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Archiver > Melungeon > 2003-05 > 1053596083


From: "Mike Nassau" <>
Subject: [Melungeon] genetics, genealogy and race
Date: Thu, 22 May 2003 17:34:43 +0800


I have been thinking about that question on the Pollitzer and Brown study on
blood antigens and my emphasis on the Duffy locus, with the Fya- allele
being found in the malarial zone of West Africa and Fya+ everywhere else.
Of course, Fya- lacks the blood cell surface antigen which is the binding
site for the malarial parasite (a trypanosome protozoan, if memory serves),
which makes the person without the Duffy antigen suffer much less with a
malarial infection. The question challenged the sampling done for this
study, which is a valid objection and something which had bothered me for a
long time.

There was also some assertion that the study was strictly biochemical and
ignored the genealogy. Genealogy is totally irrelevant for what I was
talking about, which is proving the presence of African ancestry in the
group. Genealogy is putative, legendary or traditional ancestry, it tells
us little or nothing about the biology of the individuals. Secret adoptions
(particularly mothers raising daughter's illegitimate children), illicit
liaisons, and other discrepancies abound in all populations. One DNA tester
said in an interview that no one should have their DNA tested unless they
were fully willing to accept whatever the findings might be, including that
they were mistaken about who their father is, since about "one person in ten
is sending father's day cards to the wrong guy". If we extend this 90%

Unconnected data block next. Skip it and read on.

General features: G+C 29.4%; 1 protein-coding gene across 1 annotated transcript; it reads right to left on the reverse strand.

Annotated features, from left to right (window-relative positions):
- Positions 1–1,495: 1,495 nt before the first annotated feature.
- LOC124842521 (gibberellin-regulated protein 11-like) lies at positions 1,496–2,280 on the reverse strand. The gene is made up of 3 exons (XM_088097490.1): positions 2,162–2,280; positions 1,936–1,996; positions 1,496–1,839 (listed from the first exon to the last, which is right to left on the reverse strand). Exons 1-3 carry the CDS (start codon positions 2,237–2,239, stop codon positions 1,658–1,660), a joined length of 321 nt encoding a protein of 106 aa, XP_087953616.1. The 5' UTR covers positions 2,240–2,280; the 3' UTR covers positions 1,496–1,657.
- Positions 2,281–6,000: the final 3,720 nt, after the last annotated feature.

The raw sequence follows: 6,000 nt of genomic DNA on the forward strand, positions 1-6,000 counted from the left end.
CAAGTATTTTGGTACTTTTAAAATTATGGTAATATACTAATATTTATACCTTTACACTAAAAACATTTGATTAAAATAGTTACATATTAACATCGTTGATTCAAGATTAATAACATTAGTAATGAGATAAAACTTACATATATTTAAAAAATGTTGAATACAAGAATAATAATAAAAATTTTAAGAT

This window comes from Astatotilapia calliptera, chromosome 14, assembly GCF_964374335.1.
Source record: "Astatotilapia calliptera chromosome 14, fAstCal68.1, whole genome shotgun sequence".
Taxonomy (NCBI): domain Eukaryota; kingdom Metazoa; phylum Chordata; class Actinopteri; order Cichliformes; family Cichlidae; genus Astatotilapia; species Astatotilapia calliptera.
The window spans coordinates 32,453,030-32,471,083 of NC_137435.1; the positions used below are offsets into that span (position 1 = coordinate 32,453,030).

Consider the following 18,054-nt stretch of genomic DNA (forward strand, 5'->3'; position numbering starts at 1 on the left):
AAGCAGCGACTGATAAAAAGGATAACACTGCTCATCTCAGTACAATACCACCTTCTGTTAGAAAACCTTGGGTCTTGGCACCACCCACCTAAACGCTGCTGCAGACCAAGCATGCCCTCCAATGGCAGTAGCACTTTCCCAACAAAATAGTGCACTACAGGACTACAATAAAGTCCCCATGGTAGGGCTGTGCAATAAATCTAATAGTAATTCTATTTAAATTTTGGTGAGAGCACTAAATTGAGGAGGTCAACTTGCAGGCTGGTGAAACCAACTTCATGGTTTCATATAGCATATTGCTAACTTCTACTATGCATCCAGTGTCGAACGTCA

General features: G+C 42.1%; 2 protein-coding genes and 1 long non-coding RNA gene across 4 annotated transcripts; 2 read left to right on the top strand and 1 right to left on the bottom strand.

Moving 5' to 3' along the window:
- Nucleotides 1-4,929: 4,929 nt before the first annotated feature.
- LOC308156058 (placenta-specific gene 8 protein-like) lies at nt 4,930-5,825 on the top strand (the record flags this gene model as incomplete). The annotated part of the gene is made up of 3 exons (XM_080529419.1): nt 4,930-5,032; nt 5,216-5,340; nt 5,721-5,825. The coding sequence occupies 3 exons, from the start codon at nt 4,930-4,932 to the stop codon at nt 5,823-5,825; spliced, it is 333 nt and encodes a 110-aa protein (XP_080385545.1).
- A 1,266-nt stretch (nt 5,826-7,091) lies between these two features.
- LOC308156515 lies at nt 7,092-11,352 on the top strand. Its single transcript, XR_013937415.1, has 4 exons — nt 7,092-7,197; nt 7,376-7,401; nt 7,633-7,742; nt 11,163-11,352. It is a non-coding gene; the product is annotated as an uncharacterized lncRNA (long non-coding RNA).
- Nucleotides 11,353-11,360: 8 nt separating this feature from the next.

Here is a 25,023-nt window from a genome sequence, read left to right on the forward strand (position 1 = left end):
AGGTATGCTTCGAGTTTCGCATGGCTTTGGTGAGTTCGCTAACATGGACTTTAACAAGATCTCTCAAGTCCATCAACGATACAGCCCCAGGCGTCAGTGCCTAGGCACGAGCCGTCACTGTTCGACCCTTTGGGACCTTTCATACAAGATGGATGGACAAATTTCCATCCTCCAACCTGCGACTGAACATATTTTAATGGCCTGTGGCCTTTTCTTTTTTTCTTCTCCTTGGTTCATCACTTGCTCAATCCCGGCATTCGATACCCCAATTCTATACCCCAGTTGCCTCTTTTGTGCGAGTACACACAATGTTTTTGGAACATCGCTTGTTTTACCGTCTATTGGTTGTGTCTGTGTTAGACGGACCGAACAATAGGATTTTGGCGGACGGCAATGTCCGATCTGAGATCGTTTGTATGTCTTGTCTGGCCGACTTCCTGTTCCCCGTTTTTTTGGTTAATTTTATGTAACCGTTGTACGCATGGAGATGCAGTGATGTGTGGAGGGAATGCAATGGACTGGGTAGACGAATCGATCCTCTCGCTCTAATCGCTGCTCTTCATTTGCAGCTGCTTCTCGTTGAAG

probability of being right in one's genealogy over ten generations (about
250 years), there is only a 35% chance of being right even if records are
complete. After 20 generations, there is only a 12.17% chance and after 40
generations, a 1.5% chance of being correct. So when so many British nobles
claim to be direct male line descendents of William the Conqueror, they have
a less than 2% chance that it is actually so. It would be very interesting
to do a Y-chromosome analysis on the all hereditary peers in the House of
Lords who claim to have the same direct male line. I guess genealogy has
the same relation to scientific ancestry studies that holy scriptures have
to evolution and population genetics. One is taken on faith, the other is
rationally derived from objective reality. Just as religious scriptures can
be fascinating, genealogy can be a very absorbing family history as
believed, whether it is true or not.

Now race is a very difficult concept to pin down. Race, breed and variety
are terms used for distinct populations within a species. The level higher
than species, the genus, is assumed to mean that the two populations can not
interbreed. The dhole, the wild dog of East and South Asia, certainly
resembles the domestic dog to a remarkable degree, but they can not
interbreed, so they are different genera. The dog, dingo, wolf, coyote and
the various jackals all can interbreed but do so infrequently even where
their ranges overlap. This makes them different species of the same genus,
Canis. Now, if we kept our prejudices out classification, we would be set
with an understanding of natural classification. But we don't. Bonobos,
chimpanzees and humans are probably as closely related as the coyote, dingo
and black-backed jackal, but almost no one suggests putting them in the same
genus. Similar prejudices prevail in racial classification.

Race is generally used for populations which are naturally formed, variety